Migrant caravan drops plan to travel to US-Mexico border

Hannah Rogers
April 6, 2018

Mexico's foreign ministry said the U.S. National Guard troops at the border won't be armed.

Similar statements were made in the Senate, whose plenary unanimously approved a declaration that also demands that the government of President Enrique Peña Nieto end the relations of cooperation with Washington in migration matters.

Trump announced on Wednesday that he was sending National Guard troops to the southern border.

Rojas described Trump's decision as disrespectful, insulting, based on prejudices and misinformation with frequent use of threats and tricks, jeopardizing all the efforts done jointly by both nations.

Nielsen reportedly compared this deployment to operations ordered by President George W. Bush in 2006 and President Obama in 2010.

In both operations, about 30,000 members of the National Guard were deployed along the border with similar aims.

The Mexican Senate has "categorically" rejected the US initiative to militarise the US-Mexico border to thwart undocumented migrants.

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The caravan has captured the attention of Trump and his administration this week, serving as a symbol to further attempt to alter the foreign aid, trade and immigration policies the President has long wanted to tackle.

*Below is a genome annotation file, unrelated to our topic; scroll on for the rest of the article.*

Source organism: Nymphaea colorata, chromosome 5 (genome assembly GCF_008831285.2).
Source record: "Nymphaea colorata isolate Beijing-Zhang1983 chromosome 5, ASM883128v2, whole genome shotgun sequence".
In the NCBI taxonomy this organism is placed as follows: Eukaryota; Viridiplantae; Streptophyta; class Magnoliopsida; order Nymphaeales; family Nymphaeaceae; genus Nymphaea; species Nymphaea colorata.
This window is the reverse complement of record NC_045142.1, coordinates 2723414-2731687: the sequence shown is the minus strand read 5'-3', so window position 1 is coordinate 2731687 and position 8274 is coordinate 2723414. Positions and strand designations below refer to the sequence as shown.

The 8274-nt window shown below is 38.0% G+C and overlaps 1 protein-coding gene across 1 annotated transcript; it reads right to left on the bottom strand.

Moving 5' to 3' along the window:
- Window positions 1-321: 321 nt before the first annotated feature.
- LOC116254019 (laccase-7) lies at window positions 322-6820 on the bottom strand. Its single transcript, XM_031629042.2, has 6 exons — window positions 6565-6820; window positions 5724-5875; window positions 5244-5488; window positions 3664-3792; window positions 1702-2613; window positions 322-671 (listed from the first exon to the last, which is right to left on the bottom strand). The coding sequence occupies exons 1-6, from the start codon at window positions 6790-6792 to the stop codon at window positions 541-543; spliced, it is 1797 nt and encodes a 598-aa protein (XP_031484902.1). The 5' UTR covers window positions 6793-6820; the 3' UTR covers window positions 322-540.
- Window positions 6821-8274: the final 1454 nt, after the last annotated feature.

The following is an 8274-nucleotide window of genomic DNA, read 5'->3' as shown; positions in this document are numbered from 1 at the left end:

In separate messages, the candidates Ricardo Anaya, Jose Antonio Meade and Andres Manuel Lopez Obrador called for national unity and condemned the deployment of US troops along the border. "We will only act in the best interest of Mexicans", the Mexican leader said. The Mexican government began handing out transit or humanitarian visas to the migrants in the caravan, and said the procession of 1,000 or so that drew criticism from President Donald Trump had begun to disperse.

The caravan, estimated to contain more than 1,000 migrants, is part of an annual caravan that is meant to raise awareness of the struggles that immigrants making the journey from Mexico to the U.S. face.

"We will reach Puebla in different buses".

Men take bucket showers in the early morning at a sports center, where Central American migrants traveling with the annual "Stations of the Cross" caravan have been camped out, in Matias Romero, Oaxaca State, Mexico, Wednesday, April 4, 2018. Many have been given temporary transit visas which they intend to use to request asylum in the United States.

In addition, the Foreign Ministry assured that the Mexican government was carrying out "an administrative immigration procedure" in which "400 (people) have already been repatriated to their countries of origin, with strict adherence to the legal framework and full respect for their human rights".

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